Well for today’s post I am going to continue along with one of the basic building blocks of a good Moose program coercion. We saw in the last post how I started to clean up my interface with coercion and I am going to do that to the next Accessor.pm attribute

has elements  => (
    isa => 'ArrayRef',
    is   => 'rw',

Year 2017 - Annual Report

Looking back year 2017 brought many sweet moments, both at professional and personal front. On personal front, I have been blessed with twin girls, Aabia & Aania. Raising twins without family support is not easy for me and my wife. I am told to be prepared for more surprises.

On professional front, there have been many positives to talk about. First I completed third consecutive years of CPAN PullRequest Challenge without missing a single month. I hope to carry on with the same spirit in the year 2018.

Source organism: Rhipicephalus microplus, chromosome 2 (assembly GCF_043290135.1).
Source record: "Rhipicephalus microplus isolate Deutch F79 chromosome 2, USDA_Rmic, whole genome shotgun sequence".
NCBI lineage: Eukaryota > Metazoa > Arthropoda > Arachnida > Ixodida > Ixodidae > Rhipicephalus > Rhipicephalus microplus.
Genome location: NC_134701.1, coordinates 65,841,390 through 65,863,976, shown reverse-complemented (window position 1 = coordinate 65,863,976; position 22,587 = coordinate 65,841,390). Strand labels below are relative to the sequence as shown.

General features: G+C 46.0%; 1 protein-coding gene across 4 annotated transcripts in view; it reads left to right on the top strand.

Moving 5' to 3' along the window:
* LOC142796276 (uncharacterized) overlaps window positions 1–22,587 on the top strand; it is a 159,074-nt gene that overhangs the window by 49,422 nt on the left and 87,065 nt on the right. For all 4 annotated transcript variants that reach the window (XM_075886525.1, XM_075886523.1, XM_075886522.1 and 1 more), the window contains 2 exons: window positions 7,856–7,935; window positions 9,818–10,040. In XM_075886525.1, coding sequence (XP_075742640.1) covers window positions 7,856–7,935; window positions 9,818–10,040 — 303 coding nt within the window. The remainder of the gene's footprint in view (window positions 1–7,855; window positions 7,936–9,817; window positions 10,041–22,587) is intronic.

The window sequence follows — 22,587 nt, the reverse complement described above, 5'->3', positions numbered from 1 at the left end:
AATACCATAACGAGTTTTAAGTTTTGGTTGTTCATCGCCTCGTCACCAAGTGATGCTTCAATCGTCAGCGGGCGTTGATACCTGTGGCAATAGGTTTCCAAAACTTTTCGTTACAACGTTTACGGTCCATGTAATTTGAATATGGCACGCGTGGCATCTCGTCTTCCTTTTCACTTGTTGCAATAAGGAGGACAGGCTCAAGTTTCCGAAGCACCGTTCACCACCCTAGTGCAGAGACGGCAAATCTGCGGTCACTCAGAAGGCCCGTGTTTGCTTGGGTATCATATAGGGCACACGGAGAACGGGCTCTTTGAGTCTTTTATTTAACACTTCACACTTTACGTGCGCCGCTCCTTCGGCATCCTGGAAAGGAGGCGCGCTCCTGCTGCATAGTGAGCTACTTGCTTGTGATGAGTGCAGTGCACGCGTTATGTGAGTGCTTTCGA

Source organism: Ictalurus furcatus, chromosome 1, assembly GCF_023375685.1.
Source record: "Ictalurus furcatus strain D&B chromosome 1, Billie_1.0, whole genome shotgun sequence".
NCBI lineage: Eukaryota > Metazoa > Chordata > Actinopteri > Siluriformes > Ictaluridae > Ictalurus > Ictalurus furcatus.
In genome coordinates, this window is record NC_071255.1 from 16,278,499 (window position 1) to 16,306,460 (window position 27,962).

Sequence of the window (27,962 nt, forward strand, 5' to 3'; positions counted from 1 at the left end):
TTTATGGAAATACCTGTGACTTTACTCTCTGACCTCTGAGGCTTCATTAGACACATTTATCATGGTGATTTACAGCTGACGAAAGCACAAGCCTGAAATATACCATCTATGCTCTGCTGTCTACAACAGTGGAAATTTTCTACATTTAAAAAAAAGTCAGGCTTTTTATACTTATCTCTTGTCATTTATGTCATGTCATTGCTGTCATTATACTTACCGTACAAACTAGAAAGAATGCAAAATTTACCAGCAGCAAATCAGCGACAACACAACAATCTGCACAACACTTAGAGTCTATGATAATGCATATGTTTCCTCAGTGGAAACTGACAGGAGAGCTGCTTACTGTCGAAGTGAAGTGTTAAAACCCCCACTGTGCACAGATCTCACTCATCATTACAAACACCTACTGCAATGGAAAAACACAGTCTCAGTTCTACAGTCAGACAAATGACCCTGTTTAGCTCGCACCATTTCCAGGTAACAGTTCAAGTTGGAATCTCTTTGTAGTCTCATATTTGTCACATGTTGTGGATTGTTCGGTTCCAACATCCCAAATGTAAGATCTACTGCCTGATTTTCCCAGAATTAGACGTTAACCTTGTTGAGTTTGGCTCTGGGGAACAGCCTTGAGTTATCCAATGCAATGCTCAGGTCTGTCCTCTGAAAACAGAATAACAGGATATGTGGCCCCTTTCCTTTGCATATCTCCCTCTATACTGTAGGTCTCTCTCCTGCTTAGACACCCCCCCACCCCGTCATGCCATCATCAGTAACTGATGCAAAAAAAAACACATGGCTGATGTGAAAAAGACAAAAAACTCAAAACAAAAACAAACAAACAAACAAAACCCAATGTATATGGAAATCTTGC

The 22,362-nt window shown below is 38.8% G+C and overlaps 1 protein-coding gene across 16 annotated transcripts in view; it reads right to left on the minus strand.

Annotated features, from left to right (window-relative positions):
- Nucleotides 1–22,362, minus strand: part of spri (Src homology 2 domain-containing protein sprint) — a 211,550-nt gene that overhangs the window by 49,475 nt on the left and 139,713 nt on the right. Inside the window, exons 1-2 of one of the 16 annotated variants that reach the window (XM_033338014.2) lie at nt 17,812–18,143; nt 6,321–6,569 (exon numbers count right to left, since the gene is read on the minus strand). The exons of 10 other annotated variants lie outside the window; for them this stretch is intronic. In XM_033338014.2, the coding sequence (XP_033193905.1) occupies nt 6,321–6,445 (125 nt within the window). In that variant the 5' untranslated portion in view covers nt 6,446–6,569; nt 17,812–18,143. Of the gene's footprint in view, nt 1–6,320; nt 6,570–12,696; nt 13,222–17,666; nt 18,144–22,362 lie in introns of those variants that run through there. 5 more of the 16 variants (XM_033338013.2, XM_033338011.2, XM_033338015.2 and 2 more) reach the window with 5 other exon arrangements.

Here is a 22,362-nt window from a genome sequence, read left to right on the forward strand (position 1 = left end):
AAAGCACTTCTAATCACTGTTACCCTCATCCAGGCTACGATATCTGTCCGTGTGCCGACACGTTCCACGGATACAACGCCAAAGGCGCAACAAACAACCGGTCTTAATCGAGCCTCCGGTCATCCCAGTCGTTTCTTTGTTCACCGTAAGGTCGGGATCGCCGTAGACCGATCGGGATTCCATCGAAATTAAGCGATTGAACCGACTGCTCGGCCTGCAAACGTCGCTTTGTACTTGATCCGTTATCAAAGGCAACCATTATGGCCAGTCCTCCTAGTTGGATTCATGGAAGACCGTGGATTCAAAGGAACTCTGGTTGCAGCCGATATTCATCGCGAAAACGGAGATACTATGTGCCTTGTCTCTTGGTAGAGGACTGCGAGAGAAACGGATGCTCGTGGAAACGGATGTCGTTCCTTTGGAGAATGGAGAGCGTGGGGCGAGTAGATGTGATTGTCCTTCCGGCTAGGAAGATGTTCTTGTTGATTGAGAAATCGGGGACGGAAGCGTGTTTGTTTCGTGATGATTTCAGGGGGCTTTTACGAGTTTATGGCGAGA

Took part in Hacktoberfest challenge, third consecutive years, and submitted 40 PR. Recently received the specially designed T-shirt, Thanks Digital Ocean.

I also completed 24PullRequest, again third consecutive years, and submitted 34 PR.

On the same line, submitting PR, I planned to do at least 1 PR each day on average most of the months in the year. Before year 2017, I was able to do that in 3 months at the most (in the year 2015).

Perl 5 Porters Mailing List Summary: December 11th - January 1st

Hey everyone,

Following is the p5p (Perl 5 Porters) mailing list summary for the past month.


YAML::PP Grant Report December 2017

Hi there!

Thanks for reading my report. In the last report I included a mini tutorial about string quoting methods in YAML. This time I've written an introduction into YAML Schemas and Tags.